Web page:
Because of Jackson’s success, Briscoe, 74, said that he has received renewed attention from reporters, though originally most wanted to know if he thought Jackson should play wide receiver.

Briscoe remembers receiving a call from reporter who was determined to make the point that Jackson would be an outstanding wide receiver because he had tremendous athletic skills.

“That’s what they always said about blacks back in the day; you’re an athlete, you can play any position,” Briscoe said.

“We’ve come along way. You look at TV today and you see all these black quarterbacks in the league being successful in changing the face of the league at that position, able to utilize their feet as well as their arms. It makes it quite interesting.”

Had it not been for racism, the NFL could have had this level of excitement at quarterback 40 years ago and African American athletes who aspired to play quarterback would not have had their careers — and dreams — short-circuited.

Briscoe’s success in 1969 set the tone for other NFL teams to consider drafting black quarterbacks and opening them to the possibility that African Americans could play the position.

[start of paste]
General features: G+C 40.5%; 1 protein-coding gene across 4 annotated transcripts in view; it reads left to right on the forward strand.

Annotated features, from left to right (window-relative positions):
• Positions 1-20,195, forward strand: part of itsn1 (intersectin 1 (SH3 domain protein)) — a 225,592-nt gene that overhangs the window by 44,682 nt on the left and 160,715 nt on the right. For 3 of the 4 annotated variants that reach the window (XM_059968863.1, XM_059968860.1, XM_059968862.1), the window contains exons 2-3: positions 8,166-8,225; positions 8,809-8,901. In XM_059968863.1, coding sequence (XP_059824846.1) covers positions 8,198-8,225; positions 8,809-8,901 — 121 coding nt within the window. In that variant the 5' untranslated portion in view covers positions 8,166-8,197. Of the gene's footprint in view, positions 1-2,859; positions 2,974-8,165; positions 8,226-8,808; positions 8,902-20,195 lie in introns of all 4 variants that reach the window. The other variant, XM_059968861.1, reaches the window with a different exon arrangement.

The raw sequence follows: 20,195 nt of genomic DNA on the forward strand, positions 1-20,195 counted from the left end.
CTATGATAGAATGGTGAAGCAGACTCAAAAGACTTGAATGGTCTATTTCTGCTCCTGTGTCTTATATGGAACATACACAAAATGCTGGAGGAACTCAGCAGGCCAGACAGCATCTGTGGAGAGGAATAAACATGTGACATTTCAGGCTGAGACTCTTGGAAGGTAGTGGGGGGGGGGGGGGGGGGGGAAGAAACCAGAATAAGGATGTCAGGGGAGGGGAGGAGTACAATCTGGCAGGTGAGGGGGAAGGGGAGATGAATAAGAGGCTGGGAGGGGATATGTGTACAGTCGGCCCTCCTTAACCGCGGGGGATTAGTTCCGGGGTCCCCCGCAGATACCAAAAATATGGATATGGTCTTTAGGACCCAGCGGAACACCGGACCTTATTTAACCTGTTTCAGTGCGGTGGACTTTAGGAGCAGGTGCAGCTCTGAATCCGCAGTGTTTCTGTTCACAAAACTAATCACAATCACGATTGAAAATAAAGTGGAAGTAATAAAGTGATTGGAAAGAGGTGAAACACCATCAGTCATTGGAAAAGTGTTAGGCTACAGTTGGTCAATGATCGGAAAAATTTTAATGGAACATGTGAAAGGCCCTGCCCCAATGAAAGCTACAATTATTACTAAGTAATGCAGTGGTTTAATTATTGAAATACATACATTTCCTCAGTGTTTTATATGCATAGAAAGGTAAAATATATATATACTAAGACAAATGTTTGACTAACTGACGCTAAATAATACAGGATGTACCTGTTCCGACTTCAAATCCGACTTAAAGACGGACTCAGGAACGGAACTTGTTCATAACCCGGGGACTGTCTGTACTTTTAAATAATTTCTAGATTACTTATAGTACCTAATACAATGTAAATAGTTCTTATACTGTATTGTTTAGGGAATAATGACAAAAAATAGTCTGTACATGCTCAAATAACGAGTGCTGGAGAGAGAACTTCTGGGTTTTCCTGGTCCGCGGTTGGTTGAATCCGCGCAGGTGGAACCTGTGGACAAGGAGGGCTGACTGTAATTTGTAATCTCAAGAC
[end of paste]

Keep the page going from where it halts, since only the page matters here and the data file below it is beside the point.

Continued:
After Briscoe’s history-making start in 1968, there would be a succession of other milestones.

  • In 1988, Washington’s Doug Williams became the first black quarterback to win a Super Bowl championship.
  • In 2003, Steve McNair became the first African American quarterback to receive the league’s MVP Award, which he shared with Peyton Manning.
  • In 2001, Michael Vick became the first African American quarterback to be drafted No. 1 overall.
  • In 2006, Warren Moon became the first black quarterback to enter the Pro Football Hall of Fame.

Briscoe has a statue at the University of Nebraska Omaha and should be considered for the Pro Football Hall of Fame. He had his dreams dashed because of racism, switched positions, yet became an All-Pro and won two Super Bowl titles.

At the very least, the Pro Football Hall of Fame should convene a truth and reconciliation committee to consider black quarterbacks who entered the league — or tried to enter the NFL — in the 1960s and ’70s.

Briscoe’s success in 1968 opened a door of possibilities. “I’m proud of that. Even though they only gave me one year, I was successful. I set the tone for the acceptance of a black man to play that position. I’ll take that to my grave.”

At least, history has come back to Briscoe.

Some would argue that Marlin the Magician was ahead of his time. Briscoe was on time. The NFL is just catching up.

William C. Rhoden, the former award-winning sports columnist for The New York Times and author of “Forty Million Dollar Slaves,” is a writer-at-large for The Undefeated. Contact him at william.rhoden@espn.com.